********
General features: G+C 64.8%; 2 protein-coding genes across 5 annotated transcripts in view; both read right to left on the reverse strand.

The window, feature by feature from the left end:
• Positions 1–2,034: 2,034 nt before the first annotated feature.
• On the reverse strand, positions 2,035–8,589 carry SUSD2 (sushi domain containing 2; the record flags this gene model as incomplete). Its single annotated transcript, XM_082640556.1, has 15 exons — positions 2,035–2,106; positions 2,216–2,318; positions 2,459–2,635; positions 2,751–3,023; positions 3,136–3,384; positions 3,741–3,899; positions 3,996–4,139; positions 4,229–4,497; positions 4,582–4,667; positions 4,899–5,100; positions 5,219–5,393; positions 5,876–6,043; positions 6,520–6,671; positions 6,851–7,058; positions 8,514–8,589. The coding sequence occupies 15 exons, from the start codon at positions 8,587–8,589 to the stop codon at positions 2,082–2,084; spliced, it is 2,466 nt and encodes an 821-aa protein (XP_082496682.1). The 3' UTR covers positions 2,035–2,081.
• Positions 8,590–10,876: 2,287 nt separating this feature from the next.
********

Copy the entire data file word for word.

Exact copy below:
General features: G+C 64.8%; 2 protein-coding genes across 5 annotated transcripts in view; both read right to left on the reverse strand.

The window, feature by feature from the left end:
• Positions 1–2,034: 2,034 nt before the first annotated feature.
• On the reverse strand, positions 2,035–8,589 carry SUSD2 (sushi domain containing 2; the record flags this gene model as incomplete). Its single annotated transcript, XM_082640556.1, has 15 exons — positions 2,035–2,106; positions 2,216–2,318; positions 2,459–2,635; positions 2,751–3,023; positions 3,136–3,384; positions 3,741–3,899; positions 3,996–4,139; positions 4,229–4,497; positions 4,582–4,667; positions 4,899–5,100; positions 5,219–5,393; positions 5,876–6,043; positions 6,520–6,671; positions 6,851–7,058; positions 8,514–8,589. The coding sequence occupies 15 exons, from the start codon at positions 8,587–8,589 to the stop codon at positions 2,082–2,084; spliced, it is 2,466 nt and encodes an 821-aa protein (XP_082496682.1). The 3' UTR covers positions 2,035–2,081.
• Positions 8,590–10,876: 2,287 nt separating this feature from the next.